The survivors often feel seriously lonely and like they are living life for two people. They may be confused about discerning between their destiny and that of their twin’s. They strive to be connected but on the other hand greatly fear that connection would be too painful, so they often sabotage relationships which are proving to be good! Life in the womb of twins is very intimate. Many of us have seen Youtube accounts of twins’ closeness even after birth. They know each other and communicate with each other in the womb. Many of us have witnessed them holding hands. You may be questioning this, but the spirit is quite mature at conception and people remember events in their lives even before their physical brains were formed. There is current research to be found on line regarding teaching infants in utero and other validations of our capable personhood in the womb.

There is current research to be found on line regarding teaching infants in utero and other validations of our capable personhood in the womb.

Since we know that certain things contribute to the death of a baby in utero, it is prudent to ask the survivor about events in their mother’s life. These are some things to ask about in their 1-4 month’s gestation:

  • auto accidents
  • hit in abdomen/stomach
  • a fall
  • high fever hyperemesis [violent vomiting]
  • long labor
  • smoker
  • history of twins in family
  • uterine cramping
  • symptoms of miscarriage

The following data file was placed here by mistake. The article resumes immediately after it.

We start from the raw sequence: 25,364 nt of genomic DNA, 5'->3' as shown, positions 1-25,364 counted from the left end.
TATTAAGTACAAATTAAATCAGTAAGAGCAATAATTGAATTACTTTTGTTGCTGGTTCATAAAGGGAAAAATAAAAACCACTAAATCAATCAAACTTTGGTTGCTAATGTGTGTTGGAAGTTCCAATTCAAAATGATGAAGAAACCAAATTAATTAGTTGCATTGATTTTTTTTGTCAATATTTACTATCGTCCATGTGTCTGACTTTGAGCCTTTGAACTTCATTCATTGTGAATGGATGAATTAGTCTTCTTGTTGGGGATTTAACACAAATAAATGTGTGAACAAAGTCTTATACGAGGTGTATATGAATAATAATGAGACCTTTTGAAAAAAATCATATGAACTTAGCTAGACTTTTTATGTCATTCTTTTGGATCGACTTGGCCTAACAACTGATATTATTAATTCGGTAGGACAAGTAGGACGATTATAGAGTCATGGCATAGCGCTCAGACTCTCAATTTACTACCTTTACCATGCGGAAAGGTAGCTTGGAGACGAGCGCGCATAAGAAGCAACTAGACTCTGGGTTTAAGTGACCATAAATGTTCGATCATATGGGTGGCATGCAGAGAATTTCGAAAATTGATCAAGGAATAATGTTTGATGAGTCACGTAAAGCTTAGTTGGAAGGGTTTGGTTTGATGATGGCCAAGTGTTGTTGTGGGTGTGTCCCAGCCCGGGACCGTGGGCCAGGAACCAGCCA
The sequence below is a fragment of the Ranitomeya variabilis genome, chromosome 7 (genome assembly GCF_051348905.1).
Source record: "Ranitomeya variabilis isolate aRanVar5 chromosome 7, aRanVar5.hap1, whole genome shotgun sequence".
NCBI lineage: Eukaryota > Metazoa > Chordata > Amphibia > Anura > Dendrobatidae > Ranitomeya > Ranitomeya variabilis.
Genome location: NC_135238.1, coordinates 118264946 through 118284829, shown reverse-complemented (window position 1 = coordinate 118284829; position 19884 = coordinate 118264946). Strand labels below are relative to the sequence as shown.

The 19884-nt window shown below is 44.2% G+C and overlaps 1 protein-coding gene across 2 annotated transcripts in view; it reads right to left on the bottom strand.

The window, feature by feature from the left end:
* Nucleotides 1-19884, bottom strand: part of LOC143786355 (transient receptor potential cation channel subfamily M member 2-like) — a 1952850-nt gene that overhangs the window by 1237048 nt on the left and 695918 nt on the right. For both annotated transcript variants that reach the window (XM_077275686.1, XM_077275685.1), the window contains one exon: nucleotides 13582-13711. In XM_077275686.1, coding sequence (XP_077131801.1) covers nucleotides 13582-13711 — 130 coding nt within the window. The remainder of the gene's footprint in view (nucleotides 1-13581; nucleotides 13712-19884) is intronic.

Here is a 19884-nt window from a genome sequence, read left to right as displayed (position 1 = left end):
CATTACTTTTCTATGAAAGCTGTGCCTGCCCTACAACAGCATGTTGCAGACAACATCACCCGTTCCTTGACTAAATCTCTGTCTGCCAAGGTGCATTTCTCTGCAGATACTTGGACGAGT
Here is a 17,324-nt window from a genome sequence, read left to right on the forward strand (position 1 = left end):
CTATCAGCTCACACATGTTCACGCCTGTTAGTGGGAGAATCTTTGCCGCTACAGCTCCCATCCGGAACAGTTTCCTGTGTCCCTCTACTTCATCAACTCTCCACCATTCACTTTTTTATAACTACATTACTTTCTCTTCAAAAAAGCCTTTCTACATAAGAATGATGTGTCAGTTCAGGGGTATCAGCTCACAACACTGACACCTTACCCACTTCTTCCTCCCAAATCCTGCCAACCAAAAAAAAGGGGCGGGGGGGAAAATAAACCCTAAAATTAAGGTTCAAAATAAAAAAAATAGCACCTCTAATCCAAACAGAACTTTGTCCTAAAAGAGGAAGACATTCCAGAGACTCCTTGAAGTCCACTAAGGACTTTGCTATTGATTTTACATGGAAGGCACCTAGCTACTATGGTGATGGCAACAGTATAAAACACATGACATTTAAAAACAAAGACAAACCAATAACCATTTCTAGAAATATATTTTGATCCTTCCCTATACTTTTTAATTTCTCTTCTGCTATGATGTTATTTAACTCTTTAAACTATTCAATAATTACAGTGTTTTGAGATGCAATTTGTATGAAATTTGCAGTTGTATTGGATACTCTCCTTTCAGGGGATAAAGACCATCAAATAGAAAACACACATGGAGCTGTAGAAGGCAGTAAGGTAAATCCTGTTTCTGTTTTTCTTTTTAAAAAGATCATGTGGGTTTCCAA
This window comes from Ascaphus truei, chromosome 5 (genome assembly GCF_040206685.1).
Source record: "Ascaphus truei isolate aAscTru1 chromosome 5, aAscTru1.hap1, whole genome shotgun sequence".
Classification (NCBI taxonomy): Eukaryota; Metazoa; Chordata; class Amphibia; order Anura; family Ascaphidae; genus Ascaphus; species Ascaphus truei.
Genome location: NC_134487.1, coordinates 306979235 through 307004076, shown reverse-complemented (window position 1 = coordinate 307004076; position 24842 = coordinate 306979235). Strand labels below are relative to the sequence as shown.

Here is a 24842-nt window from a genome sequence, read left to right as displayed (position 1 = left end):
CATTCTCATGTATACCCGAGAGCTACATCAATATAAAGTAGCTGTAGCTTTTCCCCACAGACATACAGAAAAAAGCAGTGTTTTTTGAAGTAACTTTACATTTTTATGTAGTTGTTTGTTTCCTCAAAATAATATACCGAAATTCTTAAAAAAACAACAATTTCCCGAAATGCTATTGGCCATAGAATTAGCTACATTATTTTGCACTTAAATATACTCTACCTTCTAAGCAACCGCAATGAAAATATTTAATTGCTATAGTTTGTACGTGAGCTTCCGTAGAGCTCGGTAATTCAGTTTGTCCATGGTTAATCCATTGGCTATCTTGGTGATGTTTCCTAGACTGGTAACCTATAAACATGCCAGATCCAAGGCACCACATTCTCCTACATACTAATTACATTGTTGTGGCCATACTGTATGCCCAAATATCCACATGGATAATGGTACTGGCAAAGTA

• bleeding and pelvic pain
  • an extreme emotional experience i.e. a sickness or death of a loved one

It is believed that some of these deaths are due to abnormalities in the early stages. Generally in the first trimester, mom and baby have no signs nor symptoms and progress of the surviving twin is excellent but depends upon the factors that contributed to the death of the other twin. If the twin dies in the second or third trimester, there is a risk to the surviving fetus for cerebral palsy. A frantic sense of competition can develop to survive. Negative attitudes towards the vanishing twin and mother for their situation can also occur.

If the twin dies after the embryonic period of gestation, the water within the twin’s tissues, the amniotic fluid and placental tissue may be reabsorbed. This results in flattening of the deceased twin from the pressure of the surviving twin. Survivors often have serious survivor’s guilt or want no competition. This results in flattening of the deceased twin from the pressure of the surviving twin. Survivors often have serious survivor’s guilt or want no competition.